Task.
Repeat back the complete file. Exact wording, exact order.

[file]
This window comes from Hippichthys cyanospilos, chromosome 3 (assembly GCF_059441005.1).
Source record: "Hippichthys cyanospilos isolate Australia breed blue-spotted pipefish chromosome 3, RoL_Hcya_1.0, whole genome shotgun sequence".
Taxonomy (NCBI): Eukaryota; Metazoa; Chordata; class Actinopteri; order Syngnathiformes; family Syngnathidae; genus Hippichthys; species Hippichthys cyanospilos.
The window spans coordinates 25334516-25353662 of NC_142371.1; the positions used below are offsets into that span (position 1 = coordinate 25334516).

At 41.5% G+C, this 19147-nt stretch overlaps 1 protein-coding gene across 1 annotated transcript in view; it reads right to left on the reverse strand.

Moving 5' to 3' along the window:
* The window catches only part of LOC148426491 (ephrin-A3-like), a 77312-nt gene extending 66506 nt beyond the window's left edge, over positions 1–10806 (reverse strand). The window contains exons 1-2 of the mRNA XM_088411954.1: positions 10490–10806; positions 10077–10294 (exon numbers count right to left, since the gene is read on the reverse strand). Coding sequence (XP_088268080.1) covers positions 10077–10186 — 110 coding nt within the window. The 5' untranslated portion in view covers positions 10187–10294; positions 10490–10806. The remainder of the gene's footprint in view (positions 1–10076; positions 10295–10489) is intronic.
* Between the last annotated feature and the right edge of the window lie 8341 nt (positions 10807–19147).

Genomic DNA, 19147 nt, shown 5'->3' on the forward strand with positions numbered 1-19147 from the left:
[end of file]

This window comes from Hippichthys cyanospilos, chromosome 3 (assembly GCF_059441005.1).
Source record: "Hippichthys cyanospilos isolate Australia breed blue-spotted pipefish chromosome 3, RoL_Hcya_1.0, whole genome shotgun sequence".
Taxonomy (NCBI): Eukaryota; Metazoa; Chordata; class Actinopteri; order Syngnathiformes; family Syngnathidae; genus Hippichthys; species Hippichthys cyanospilos.
The window spans coordinates 25334516-25353662 of NC_142371.1; the positions used below are offsets into that span (position 1 = coordinate 25334516).

At 41.5% G+C, this 19147-nt stretch overlaps 1 protein-coding gene across 1 annotated transcript in view; it reads right to left on the reverse strand.

Moving 5' to 3' along the window:
* The window catches only part of LOC148426491 (ephrin-A3-like), a 77312-nt gene extending 66506 nt beyond the window's left edge, over positions 1–10806 (reverse strand). The window contains exons 1-2 of the mRNA XM_088411954.1: positions 10490–10806; positions 10077–10294 (exon numbers count right to left, since the gene is read on the reverse strand). Coding sequence (XP_088268080.1) covers positions 10077–10186 — 110 coding nt within the window. The 5' untranslated portion in view covers positions 10187–10294; positions 10490–10806. The remainder of the gene's footprint in view (positions 1–10076; positions 10295–10489) is intronic.
* Between the last annotated feature and the right edge of the window lie 8341 nt (positions 10807–19147).

Genomic DNA, 19147 nt, shown 5'->3' on the forward strand with positions numbered 1-19147 from the left: